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Well-Being and Fair DistributionBeyond Cost-Benefit Analysis$
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Matthew Adler

Print publication date: 2011

Print ISBN-13: 9780195384994

Published to Oxford Scholarship Online: January 2012

DOI: 10.1093/acprof:oso/9780195384994.001.0001

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Estimating Utilities

Estimating Utilities

Chapter:
(p.237) 4 Estimating Utilities
Source:
Well-Being and Fair Distribution
Author(s):

Matthew D. Adler

Publisher:
Oxford University Press
DOI:10.1093/acprof:oso/9780195384994.003.0005

This chapter begins by addressing the problem of simplified outcomes. Outcomes are not complete possible worlds, but more limited descriptions of possible realities. This is a feature, not merely of the social welfare function approach, but of all policy frameworks. But the simplified nature of outcomes raises some distinct puzzles for the construction of the set U. What exactly does it mean for an individual to have extended preferences with respect to life-histories that arise from simplified outcomes: life-histories in which some of the subjects' attributes, and some background facts about the world, are missing? The chapter proposes an answer to this crucial problem, and then confronts a second problem: What are the data sources that help us infer individuals' extended preferences? This is followed by a discussion of further issues relating to the construction of U. These include: the extent to which spectators' preferences are sensitive to subjects' preferences; how to model heterogeneity in extended preferences; using an assumption of temporal additivity to facilitate the estimation of extended preferences; the role of happiness surveys; and the use of surveys as opposed to behavioral data to estimate preferences. The chapter closes by discussing the problem of “zeroing out” extended utility functions, so that they assign zero to nonexistence.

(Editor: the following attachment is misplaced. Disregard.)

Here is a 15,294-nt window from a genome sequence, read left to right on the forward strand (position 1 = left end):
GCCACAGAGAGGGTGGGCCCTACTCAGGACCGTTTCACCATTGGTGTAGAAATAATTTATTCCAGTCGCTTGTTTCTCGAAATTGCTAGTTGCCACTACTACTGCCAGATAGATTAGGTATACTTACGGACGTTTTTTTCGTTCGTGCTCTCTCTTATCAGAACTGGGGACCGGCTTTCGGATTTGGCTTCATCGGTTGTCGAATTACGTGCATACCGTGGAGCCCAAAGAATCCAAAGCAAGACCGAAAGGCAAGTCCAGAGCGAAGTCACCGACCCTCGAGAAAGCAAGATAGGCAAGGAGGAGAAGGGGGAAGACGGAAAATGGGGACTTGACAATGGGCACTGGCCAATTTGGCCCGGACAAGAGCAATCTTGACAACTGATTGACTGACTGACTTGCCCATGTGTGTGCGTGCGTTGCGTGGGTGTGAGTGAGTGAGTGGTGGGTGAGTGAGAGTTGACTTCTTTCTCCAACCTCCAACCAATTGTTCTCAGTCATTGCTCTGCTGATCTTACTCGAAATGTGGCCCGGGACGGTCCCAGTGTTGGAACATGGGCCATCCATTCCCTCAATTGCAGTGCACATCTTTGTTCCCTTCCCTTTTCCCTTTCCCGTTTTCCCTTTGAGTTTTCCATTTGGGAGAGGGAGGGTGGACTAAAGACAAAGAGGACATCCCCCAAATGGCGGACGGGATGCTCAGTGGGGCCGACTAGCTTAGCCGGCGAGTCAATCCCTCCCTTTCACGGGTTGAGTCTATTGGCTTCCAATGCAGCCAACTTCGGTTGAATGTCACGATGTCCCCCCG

Keywords:   simplified outcomes, extended preferences, zeroing out, social welfare function

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